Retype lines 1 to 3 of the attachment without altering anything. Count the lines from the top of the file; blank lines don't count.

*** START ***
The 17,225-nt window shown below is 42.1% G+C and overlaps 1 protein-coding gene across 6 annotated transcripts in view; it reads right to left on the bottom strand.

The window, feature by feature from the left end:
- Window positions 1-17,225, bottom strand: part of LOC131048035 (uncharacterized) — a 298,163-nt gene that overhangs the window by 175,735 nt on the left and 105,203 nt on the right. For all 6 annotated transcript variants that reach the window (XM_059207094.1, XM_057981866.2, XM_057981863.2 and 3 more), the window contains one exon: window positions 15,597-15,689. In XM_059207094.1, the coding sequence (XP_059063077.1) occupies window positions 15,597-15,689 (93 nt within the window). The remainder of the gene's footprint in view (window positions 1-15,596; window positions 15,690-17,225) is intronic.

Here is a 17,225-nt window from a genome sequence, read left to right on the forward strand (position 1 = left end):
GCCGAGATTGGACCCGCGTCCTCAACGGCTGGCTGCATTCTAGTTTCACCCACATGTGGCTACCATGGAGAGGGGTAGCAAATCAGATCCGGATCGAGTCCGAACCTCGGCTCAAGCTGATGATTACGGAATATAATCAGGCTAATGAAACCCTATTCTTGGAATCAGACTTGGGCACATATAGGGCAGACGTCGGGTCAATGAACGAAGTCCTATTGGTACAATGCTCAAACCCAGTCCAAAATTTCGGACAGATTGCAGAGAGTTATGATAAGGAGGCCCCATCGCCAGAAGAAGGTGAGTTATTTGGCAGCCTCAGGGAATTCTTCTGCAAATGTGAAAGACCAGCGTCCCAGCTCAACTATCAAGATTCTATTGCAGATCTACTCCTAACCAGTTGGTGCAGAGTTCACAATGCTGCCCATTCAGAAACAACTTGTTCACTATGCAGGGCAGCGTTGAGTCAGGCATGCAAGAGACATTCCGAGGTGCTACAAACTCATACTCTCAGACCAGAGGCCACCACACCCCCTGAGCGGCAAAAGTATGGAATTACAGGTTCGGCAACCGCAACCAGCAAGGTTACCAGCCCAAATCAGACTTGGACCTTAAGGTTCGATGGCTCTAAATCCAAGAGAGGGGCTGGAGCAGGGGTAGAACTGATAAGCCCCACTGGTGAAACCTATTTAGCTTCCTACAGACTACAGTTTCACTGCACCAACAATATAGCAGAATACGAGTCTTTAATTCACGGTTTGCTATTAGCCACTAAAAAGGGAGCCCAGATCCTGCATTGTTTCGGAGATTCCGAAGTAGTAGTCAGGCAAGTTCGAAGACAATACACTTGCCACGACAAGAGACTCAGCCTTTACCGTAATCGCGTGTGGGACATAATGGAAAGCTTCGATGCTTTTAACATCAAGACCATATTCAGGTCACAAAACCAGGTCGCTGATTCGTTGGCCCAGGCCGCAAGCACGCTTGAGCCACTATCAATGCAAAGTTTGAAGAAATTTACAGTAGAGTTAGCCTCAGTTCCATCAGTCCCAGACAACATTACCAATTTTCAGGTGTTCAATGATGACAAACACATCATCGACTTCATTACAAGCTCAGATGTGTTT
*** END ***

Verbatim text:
The 17,225-nt window shown below is 42.1% G+C and overlaps 1 protein-coding gene across 6 annotated transcripts in view; it reads right to left on the bottom strand.

The window, feature by feature from the left end:
- Window positions 1-17,225, bottom strand: part of LOC131048035 (uncharacterized) — a 298,163-nt gene that overhangs the window by 175,735 nt on the left and 105,203 nt on the right. For all 6 annotated transcript variants that reach the window (XM_059207094.1, XM_057981866.2, XM_057981863.2 and 3 more), the window contains one exon: window positions 15,597-15,689. In XM_059207094.1, the coding sequence (XP_059063077.1) occupies window positions 15,597-15,689 (93 nt within the window). The remainder of the gene's footprint in view (window positions 1-15,596; window positions 15,690-17,225) is intronic.